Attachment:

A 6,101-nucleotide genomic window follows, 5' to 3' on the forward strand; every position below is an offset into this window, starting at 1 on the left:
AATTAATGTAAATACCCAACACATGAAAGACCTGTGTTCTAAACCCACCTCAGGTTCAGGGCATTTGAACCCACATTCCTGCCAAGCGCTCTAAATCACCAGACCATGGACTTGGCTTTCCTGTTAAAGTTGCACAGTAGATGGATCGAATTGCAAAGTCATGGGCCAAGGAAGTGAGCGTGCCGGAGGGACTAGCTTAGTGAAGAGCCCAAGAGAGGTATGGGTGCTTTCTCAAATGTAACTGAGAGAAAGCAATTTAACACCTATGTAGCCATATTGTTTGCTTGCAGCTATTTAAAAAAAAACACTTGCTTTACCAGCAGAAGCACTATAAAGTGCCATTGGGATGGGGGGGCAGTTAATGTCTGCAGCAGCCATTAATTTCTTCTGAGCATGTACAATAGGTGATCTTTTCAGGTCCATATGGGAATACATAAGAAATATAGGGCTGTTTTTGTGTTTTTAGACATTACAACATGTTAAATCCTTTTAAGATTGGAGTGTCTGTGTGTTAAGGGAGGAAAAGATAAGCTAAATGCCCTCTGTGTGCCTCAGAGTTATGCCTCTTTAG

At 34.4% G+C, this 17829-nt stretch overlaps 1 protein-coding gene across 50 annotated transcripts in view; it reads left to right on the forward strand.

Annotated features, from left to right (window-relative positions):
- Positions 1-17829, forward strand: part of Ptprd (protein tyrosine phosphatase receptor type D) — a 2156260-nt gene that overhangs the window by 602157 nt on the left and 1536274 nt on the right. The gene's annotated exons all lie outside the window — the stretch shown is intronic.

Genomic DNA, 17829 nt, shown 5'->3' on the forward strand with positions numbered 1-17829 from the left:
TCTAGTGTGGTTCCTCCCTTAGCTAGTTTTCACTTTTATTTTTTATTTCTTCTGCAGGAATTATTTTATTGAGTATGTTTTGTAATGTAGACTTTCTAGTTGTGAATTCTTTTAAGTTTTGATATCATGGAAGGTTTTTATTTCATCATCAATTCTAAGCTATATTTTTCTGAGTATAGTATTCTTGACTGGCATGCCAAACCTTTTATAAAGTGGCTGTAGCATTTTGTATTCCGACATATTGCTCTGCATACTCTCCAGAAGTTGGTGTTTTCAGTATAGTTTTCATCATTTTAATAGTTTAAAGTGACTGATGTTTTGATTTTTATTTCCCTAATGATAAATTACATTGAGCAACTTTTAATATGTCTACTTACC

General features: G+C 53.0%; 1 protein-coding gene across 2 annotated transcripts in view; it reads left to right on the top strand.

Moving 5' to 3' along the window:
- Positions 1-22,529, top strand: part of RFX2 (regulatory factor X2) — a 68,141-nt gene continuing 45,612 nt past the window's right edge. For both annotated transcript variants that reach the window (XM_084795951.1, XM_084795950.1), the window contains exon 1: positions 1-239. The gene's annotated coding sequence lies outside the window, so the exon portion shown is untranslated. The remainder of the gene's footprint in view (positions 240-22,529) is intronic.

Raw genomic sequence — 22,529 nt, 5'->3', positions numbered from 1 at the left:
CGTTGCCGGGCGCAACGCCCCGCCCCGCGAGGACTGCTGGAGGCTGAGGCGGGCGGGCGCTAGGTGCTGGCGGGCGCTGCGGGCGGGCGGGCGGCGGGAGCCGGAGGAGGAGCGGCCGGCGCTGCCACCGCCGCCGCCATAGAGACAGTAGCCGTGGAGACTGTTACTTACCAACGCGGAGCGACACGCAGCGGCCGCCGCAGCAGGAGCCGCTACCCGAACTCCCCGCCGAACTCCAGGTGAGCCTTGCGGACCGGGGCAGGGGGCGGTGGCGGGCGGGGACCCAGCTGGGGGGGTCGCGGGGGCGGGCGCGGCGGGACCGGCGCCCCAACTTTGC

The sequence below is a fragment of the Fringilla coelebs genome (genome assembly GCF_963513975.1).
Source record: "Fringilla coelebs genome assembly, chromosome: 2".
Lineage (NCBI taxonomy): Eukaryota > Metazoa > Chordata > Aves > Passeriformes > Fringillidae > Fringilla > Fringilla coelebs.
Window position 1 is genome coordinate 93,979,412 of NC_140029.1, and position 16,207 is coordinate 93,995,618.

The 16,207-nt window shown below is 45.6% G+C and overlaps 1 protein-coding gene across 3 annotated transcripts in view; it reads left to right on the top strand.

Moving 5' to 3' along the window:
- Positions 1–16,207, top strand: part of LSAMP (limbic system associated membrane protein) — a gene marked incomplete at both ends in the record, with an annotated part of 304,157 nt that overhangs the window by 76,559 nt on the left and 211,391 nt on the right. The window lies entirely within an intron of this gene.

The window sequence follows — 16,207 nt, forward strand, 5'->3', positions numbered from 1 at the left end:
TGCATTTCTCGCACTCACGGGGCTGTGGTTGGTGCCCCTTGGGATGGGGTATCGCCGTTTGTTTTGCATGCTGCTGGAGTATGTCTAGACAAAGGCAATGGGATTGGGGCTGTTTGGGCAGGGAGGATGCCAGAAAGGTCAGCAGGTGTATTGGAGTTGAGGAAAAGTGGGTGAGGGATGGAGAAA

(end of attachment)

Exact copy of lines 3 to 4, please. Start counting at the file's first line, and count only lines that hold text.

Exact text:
At 34.4% G+C, this 17829-nt stretch overlaps 1 protein-coding gene across 50 annotated transcripts in view; it reads left to right on the forward strand.

Annotated features, from left to right (window-relative positions):